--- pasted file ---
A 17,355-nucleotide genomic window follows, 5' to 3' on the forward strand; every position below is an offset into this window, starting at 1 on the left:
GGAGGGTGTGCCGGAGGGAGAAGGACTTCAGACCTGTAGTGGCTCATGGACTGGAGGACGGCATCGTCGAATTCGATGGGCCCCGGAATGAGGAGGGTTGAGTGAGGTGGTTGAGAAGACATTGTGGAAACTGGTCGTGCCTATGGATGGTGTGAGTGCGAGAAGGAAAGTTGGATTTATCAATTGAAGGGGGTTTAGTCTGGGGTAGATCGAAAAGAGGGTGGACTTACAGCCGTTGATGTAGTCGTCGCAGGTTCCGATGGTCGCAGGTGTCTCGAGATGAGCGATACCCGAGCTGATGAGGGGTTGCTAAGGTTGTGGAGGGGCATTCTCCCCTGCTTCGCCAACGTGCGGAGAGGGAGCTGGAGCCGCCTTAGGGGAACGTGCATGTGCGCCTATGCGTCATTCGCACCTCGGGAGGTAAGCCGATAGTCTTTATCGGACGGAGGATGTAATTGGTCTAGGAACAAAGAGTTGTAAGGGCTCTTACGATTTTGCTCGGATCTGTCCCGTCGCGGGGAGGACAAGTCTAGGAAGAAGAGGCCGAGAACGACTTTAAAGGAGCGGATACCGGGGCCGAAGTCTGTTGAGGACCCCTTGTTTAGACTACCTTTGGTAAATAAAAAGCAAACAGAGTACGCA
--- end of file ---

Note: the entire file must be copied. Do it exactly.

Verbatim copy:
A 17,355-nucleotide genomic window follows, 5' to 3' on the forward strand; every position below is an offset into this window, starting at 1 on the left:
GGAGGGTGTGCCGGAGGGAGAAGGACTTCAGACCTGTAGTGGCTCATGGACTGGAGGACGGCATCGTCGAATTCGATGGGCCCCGGAATGAGGAGGGTTGAGTGAGGTGGTTGAGAAGACATTGTGGAAACTGGTCGTGCCTATGGATGGTGTGAGTGCGAGAAGGAAAGTTGGATTTATCAATTGAAGGGGGTTTAGTCTGGGGTAGATCGAAAAGAGGGTGGACTTACAGCCGTTGATGTAGTCGTCGCAGGTTCCGATGGTCGCAGGTGTCTCGAGATGAGCGATACCCGAGCTGATGAGGGGTTGCTAAGGTTGTGGAGGGGCATTCTCCCCTGCTTCGCCAACGTGCGGAGAGGGAGCTGGAGCCGCCTTAGGGGAACGTGCATGTGCGCCTATGCGTCATTCGCACCTCGGGAGGTAAGCCGATAGTCTTTATCGGACGGAGGATGTAATTGGTCTAGGAACAAAGAGTTGTAAGGGCTCTTACGATTTTGCTCGGATCTGTCCCGTCGCGGGGAGGACAAGTCTAGGAAGAAGAGGCCGAGAACGACTTTAAAGGAGCGGATACCGGGGCCGAAGTCTGTTGAGGACCCCTTGTTTAGACTACCTTTGGTAAATAAAAAGCAAACAGAGTACGCA